24. Rule 1.6(a) generally prohibits a lawyer from revealing confidential information unless the client gives informed consent or the disclosure is permitted by Rule 1.6(b) or required by Rule 3.3. Rule 1.6(b) would allow the lawyer to reveal confidential information to the extent he reasonably believes necessary (1) to prevent the client from committing a crime (but not to prevent a non-criminal fraud or to rectify a past crime or fraud), (2) to the extent implicit in withdrawing a written or oral representation the lawyer has previously made and that he reasonably believes is still relied upon by a third person, where he has discovered that the representation was based on materially inaccurate information or is being used to further a crime or fraud, or (3) to comply with other law or court order.  See generally Rule 1.6, Cmts. [6], [6A], [6C], [6D], [12], [13], [14], [15A].
25. In particular, in determining whether to exercise the discretion to reveal information under Rule 1.6(b), the lawyer should consider the guidance set forth in Comment [6A] to Rule 1.6.2   In addition, if the lawyer believes, after balancing the factors set forth in Comment [6A], that disclosure is warranted, the lawyer should first remonstrate with the client about the desirability of filing a proper accounting.
26. Even if the lawyer obtains permission to withdraw, he must still abide by the requirements of Rule 1.16(e), which states:

Even when withdrawal is otherwise permitted or required, upon termination of representation, a lawyer shall take steps, to the extent reasonably practicable, to avoid foreseeable prejudice to the rights of the client, including giving reasonable notice to the client, allowing time for employment of other counsel, delivering to the client all papers and property to which the client is entitled, promptly refunding any part of a fee paid in advance that has not been earned and complying with applicable laws and rules.

CONCLUSION

27. In sum, the lawyer has no ethical duty to the non-client beneficiary. His only client is the executor and his ethical duty is to avoid assisting the client in conduct that he knows to be illegal or fraudulent. The lawyer may not assist the client in conduct the lawyer knows is fraudulent or knowingly make a false statement to a third person.  And a lawyer who represents a client before a tribunal and who knows that the client intends to engage, is engaging or has engaged in criminal or fraudulent conduct related to the proceeding must take reasonable remedial measures, including, if necessary, disclosure to the tribunal. It is not clear that the inquirer has sufficient knowledge of misconduct by the client in this case.  A suspicion of misconduct is not enough.  But a reasonable belief that the client is engaging or has engaged in criminal or fraudulent conduct constitutes grounds for withdrawal from representation.  If withdrawing when Rule 3.3(b) does not apply, the lawyer must preserve the confidences of the client unless an exception to confidentiality in Rule 1.6(b) applies.  In any event, before making any permitted or required disclosures, the lawyer should remonstrate with the client.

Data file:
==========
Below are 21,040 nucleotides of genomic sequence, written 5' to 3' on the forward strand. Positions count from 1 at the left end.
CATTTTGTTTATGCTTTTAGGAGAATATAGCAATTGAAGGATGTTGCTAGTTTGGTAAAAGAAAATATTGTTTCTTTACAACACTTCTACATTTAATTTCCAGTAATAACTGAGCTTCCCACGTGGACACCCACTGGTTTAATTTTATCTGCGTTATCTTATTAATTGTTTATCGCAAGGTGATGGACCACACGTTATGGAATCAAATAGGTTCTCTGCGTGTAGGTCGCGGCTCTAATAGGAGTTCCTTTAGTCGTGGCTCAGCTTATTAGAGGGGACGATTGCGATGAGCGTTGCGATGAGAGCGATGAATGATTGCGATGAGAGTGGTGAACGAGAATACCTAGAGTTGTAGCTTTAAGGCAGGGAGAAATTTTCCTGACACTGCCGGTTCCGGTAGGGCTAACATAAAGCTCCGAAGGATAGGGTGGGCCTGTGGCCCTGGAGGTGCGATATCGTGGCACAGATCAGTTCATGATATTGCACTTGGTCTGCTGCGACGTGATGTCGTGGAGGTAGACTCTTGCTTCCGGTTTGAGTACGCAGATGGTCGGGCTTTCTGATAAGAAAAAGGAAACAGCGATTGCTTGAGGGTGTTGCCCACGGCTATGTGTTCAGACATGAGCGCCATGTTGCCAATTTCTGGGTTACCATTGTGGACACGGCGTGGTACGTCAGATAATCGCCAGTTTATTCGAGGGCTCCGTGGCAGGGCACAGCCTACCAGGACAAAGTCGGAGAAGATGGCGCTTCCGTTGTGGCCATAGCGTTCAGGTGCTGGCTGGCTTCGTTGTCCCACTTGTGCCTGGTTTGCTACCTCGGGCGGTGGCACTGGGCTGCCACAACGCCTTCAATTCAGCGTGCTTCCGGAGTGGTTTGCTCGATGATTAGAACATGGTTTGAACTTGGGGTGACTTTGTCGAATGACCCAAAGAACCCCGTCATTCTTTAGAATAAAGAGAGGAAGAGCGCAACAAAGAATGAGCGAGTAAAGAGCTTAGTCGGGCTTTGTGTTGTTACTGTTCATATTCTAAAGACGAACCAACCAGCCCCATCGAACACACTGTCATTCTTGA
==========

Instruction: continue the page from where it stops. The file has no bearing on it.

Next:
(29-14)

1 The inquiry does not state the nature of the disability.  We assume it is a medical disability, and not one that would qualify the sibling as a person under a disability under Section 103(40) of the SCPA, including an infant, an incompetent, or an incapacitated person, in which case special procedures would have been required.
2 This comment provides:  “The lawyer’s exercise of discretion conferred by paragraphs (b)(1) through (b)(3) requires consideration of a wide range of factors and should therefore be given great weight.  In exercising such discretion under these paragraphs, the lawyer should consider such factors as: (i) the seriousness of the potential injury to others if the prospective harm or crime occurs, (ii) the likelihood that it will occur and its imminence, (iii) the apparent absence of any other feasible way to prevent the potential injury, (iv) the extent to which the client may be using the lawyer’s services in bringing about the harm or crime, (v) the circumstances under which the lawyer acquired the information of the client’s intent or prospective course of action, and (vi) any other aggravating or extenuating circumstances.  In any case, disclosure adverse to the client’s interest should be no greater than the lawyer reasonably believes necessary to prevent the threatened harm or crime.”

Six diverse people sitting holding signs
gradient circle (purple) gradient circle (green)

Join NYSBA

My NYSBA Account

My NYSBA Account